A small voice in his head pointed out that if he’d listened to the rehabilitation specialist instead of wallowing in his own depression, he’d have a better handle on his disability, but he ignored that too. No-one liked a smart ass.
He made it to the phone and grasped the receiver just as Ray started again. “Lloy – ”
“What do you want?” Lloyd wasn’t in the mood for niceties.
“We have a runner.” Ray cut to the point as always.
“And what does that have to do with me? In case you’ve forgotten, Raymond, I don’t work for the Marshals anymore.” They’d dropped him as soon as they’d decided he was no longer useful. A representative from the Marshal’s office had visited Lloyd in hospital, to thank him for his service on the task force, and informing him that given his current state, as a gesture of gratitude the US government now considered his sentence served in full.
He’d even had the gall to congratulate Lloyd on his early freedom, and for a short moment Lloyd had wished that he expressed his emotions through violence like Erica or Shea. Because he desperately wanted to punch the agent in his smug sounding face.
There was a sigh on the other end of the line. Lloyd could almost imagine Ray pinching the bridge of his nose in frustration. “This con is on the run from a psychiatric detention center. Whack jobs are your specialty Lowery. We need your help.”
Lloyd laughed bitterly at that. Sure, they were his specialty; his PhD in behavioural psychology had been the main reason Ray had recruited him onto the task force in the first place. It had seemed like a good deal, he helped the Marshals catch fugitives in exchange for a reduced sentence in a minimum security prison. But where had it gotten him? Run down by a fugitive trying to make a last ditch getaway in a car. He’d hit his head so hard on impact that it had taken his vision. He hadn't even helped anyone in the process, just gotten in the way of an escape. He’d gotten out of prison twenty years early but the cost had been so much higher than Lloyd had ever expected.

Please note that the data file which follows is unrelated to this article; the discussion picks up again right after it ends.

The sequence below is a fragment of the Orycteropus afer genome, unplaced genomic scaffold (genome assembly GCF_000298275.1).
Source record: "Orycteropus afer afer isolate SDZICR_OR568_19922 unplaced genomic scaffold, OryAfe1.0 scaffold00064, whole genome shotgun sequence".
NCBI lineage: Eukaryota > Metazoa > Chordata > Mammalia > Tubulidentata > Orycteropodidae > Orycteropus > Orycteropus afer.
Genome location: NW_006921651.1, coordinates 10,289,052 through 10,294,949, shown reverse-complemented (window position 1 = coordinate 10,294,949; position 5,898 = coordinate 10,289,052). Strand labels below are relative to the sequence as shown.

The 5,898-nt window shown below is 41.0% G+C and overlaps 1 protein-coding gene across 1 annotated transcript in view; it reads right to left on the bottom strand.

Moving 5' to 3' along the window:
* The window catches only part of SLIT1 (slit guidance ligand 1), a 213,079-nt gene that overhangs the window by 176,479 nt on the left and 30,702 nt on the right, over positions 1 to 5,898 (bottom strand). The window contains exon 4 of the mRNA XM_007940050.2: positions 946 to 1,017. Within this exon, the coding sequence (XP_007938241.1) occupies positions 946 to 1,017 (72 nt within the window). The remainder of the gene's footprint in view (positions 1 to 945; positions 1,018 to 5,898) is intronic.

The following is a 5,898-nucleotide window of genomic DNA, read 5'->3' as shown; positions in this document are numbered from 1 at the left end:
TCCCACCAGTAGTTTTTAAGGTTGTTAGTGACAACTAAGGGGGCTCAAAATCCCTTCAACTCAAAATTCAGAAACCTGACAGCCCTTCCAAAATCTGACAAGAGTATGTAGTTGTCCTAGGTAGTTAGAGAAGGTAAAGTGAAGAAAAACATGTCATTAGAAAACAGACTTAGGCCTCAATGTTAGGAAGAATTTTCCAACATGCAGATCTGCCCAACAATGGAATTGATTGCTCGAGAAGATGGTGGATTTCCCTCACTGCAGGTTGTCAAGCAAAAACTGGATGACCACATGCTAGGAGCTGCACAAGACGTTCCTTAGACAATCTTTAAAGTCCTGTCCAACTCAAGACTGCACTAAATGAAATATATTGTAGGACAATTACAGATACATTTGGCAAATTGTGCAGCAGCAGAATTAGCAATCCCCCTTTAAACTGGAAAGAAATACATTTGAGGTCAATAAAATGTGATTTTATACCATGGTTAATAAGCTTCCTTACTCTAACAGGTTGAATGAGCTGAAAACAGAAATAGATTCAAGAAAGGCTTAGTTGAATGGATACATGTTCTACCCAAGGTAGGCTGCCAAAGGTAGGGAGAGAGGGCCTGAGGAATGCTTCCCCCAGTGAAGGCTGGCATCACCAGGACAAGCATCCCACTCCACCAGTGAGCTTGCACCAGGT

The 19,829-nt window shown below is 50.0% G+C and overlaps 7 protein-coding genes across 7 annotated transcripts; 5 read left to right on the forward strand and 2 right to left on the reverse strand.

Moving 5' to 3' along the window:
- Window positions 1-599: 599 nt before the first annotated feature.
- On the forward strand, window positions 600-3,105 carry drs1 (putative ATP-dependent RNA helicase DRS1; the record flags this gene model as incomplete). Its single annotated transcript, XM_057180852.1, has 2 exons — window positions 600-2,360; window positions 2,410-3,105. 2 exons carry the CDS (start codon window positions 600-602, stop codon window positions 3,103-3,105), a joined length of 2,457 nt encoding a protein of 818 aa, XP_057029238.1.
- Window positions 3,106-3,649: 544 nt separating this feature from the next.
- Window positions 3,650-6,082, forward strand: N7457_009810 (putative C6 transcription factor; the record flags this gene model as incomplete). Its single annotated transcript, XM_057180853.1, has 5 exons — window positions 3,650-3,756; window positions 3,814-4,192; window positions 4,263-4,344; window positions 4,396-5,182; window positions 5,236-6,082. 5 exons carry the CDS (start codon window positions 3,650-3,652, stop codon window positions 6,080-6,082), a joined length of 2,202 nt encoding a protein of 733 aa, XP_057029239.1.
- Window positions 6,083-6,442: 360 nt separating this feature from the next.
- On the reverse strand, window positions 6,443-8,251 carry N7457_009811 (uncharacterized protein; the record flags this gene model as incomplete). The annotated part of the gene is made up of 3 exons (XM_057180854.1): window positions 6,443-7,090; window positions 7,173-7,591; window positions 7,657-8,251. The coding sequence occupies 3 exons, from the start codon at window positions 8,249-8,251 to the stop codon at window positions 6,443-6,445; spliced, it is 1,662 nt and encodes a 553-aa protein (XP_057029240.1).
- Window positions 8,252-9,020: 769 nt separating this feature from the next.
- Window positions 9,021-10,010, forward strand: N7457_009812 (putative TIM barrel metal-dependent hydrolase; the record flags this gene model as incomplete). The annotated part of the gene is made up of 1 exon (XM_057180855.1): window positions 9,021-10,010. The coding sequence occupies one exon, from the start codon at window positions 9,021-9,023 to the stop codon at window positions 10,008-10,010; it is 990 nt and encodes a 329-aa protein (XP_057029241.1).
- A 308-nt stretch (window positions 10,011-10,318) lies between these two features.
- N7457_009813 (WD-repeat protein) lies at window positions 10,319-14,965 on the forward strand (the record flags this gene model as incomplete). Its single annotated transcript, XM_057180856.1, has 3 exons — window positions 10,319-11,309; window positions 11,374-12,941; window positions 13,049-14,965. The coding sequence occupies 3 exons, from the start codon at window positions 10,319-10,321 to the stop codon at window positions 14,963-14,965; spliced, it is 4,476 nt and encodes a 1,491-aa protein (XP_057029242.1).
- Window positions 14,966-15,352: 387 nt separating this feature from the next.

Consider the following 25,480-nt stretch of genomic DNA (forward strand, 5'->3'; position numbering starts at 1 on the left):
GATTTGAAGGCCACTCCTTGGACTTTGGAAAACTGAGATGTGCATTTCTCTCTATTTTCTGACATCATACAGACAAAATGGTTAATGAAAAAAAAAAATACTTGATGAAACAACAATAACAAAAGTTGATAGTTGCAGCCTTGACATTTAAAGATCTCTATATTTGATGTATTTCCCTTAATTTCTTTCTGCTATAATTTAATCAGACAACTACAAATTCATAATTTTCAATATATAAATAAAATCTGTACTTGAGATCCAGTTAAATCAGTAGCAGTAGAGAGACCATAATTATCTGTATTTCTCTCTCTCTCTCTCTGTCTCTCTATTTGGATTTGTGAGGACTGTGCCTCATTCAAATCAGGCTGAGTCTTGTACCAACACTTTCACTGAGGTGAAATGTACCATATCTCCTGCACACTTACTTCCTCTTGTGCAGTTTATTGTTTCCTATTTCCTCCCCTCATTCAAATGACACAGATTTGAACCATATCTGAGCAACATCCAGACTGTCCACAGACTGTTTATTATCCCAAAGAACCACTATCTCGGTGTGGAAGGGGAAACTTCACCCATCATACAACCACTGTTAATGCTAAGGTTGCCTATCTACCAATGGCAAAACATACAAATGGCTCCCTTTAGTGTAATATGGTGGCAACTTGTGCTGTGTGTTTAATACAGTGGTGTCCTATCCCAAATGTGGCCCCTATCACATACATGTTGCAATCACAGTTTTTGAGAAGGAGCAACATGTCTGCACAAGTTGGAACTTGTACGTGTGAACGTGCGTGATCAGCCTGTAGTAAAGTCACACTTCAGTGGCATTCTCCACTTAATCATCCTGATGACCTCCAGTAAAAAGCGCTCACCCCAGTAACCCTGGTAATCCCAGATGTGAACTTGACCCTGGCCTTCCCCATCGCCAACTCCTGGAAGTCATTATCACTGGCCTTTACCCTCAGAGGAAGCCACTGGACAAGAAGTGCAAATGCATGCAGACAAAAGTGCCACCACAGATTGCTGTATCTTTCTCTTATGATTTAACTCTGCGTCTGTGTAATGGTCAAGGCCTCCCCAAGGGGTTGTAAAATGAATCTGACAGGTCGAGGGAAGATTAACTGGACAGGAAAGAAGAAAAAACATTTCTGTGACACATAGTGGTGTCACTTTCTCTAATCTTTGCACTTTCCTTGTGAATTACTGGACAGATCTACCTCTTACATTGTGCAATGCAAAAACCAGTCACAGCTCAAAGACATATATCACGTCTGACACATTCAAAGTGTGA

“You really mean to tell me you’re not dying to get your teeth into this?” Ray tried again when Lloyd didn’t respond.
Surprisingly, he was. Ray’s call was the first thing to pique Lloyd’s interest since he’d been released. Despite how it had ended, the task force had given him purpose. For the first time in his life he’d used his skills to help people other than himself and he was good at it. Had been good at it, he reminded himself, with a sharp twinge of disappointment.
“It’s not that easy.” He said, leaning against the wall with the receiver gripped tightly in one hand, unsure how to continue.
“Come on, Lloyd. You got an IQ of what, 180 or something? A genius like you could work something out.”
“210, Lloyd muttered.
“Alright, 210.” Ray was definitely humoring him now. “Look, I’m not saying I’ll put you out in the field. But Jules tells me that we can hook you up with some kind of special computer, it’ll talk to you .”
Lloyd fiddled with his cane as he considered it. From a child prodigy to now, he’d fallen pretty far. From the moment he’d written that first prescription to try and cover his gambling debts he had destroyed everything. The first case he’d helped on with the Marshals, he’d got a rush from doing something positive for someone else. Maybe his life wasn’t over along with his lost vision. He could still be useful to them and he wanted to feel useful to himself. “Okay.”
“You’ll do it?”
"I'll do it." And hopefully he wouldn't regret it.